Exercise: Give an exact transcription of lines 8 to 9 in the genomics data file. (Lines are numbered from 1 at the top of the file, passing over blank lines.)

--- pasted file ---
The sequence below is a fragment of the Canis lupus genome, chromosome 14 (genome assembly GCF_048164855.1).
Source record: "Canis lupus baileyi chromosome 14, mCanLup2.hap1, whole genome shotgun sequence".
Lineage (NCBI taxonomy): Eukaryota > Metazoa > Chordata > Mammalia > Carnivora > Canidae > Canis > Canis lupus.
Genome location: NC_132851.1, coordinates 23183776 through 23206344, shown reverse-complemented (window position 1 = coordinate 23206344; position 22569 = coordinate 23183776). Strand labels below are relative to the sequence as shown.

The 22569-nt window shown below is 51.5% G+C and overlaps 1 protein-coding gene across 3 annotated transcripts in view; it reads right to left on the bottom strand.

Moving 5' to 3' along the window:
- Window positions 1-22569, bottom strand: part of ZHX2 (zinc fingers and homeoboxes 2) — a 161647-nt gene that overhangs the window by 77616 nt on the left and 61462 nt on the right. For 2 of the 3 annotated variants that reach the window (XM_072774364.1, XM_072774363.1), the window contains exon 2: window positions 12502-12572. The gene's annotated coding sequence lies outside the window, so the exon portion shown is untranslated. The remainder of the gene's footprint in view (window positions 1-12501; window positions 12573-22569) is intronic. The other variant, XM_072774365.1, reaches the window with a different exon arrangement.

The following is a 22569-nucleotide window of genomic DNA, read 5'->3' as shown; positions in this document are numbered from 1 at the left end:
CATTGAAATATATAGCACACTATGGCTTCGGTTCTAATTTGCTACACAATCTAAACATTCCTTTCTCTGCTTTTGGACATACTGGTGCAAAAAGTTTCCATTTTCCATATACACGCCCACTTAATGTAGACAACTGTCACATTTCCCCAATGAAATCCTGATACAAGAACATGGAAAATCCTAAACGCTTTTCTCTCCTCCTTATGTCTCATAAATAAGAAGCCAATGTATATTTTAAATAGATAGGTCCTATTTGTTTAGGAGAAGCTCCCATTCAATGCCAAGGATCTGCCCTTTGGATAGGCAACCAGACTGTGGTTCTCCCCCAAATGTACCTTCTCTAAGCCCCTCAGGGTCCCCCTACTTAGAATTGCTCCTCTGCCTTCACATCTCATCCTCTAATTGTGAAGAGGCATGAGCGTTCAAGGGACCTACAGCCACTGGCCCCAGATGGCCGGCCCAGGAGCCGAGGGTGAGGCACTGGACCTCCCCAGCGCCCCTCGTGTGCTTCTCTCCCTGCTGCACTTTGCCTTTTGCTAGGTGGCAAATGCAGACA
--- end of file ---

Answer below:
The following is a 22569-nucleotide window of genomic DNA, read 5'->3' as shown; positions in this document are numbered from 1 at the left end:
CATTGAAATATATAGCACACTATGGCTTCGGTTCTAATTTGCTACACAATCTAAACATTCCTTTCTCTGCTTTTGGACATACTGGTGCAAAAAGTTTCCATTTTCCATATACACGCCCACTTAATGTAGACAACTGTCACATTTCCCCAATGAAATCCTGATACAAGAACATGGAAAATCCTAAACGCTTTTCTCTCCTCCTTATGTCTCATAAATAAGAAGCCAATGTATATTTTAAATAGATAGGTCCTATTTGTTTAGGAGAAGCTCCCATTCAATGCCAAGGATCTGCCCTTTGGATAGGCAACCAGACTGTGGTTCTCCCCCAAATGTACCTTCTCTAAGCCCCTCAGGGTCCCCCTACTTAGAATTGCTCCTCTGCCTTCACATCTCATCCTCTAATTGTGAAGAGGCATGAGCGTTCAAGGGACCTACAGCCACTGGCCCCAGATGGCCGGCCCAGGAGCCGAGGGTGAGGCACTGGACCTCCCCAGCGCCCCTCGTGTGCTTCTCTCCCTGCTGCACTTTGCCTTTTGCTAGGTGGCAAATGCAGACA